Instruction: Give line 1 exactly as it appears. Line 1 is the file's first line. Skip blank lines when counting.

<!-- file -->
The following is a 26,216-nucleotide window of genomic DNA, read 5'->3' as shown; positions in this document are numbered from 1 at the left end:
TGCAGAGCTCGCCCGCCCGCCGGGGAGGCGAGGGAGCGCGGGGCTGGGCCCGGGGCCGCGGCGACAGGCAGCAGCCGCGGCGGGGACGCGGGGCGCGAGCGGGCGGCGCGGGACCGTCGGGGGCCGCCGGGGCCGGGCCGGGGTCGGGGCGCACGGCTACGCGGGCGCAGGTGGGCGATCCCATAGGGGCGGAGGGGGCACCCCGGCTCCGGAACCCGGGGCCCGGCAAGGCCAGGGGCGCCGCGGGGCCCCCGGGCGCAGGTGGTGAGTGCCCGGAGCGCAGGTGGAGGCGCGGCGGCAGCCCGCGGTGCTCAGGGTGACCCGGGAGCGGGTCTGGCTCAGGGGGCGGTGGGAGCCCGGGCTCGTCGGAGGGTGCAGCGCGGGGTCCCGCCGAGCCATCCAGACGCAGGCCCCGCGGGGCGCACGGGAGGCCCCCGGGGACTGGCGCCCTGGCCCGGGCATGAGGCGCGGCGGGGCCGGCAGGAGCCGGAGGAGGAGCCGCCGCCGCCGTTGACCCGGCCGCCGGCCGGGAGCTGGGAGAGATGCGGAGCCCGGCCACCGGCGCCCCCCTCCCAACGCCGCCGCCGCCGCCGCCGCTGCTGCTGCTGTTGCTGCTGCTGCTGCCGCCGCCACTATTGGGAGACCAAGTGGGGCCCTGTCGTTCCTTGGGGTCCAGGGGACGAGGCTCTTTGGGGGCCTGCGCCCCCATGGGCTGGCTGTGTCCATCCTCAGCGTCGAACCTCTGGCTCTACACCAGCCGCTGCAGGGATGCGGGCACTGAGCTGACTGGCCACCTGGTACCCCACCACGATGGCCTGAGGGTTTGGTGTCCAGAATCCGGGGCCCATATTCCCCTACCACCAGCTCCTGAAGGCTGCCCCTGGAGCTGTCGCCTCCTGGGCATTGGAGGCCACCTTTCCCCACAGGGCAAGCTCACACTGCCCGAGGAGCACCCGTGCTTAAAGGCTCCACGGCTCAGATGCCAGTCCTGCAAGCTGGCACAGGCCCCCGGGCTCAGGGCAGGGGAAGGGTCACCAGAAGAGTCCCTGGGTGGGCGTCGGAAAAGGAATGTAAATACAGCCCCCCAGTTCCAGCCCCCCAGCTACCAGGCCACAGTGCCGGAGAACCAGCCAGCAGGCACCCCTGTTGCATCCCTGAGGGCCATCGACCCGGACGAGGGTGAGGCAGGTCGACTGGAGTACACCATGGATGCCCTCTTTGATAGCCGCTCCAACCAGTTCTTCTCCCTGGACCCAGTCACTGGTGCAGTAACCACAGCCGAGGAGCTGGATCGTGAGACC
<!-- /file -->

The following is a 26,216-nucleotide window of genomic DNA, read 5'->3' as shown; positions in this document are numbered from 1 at the left end: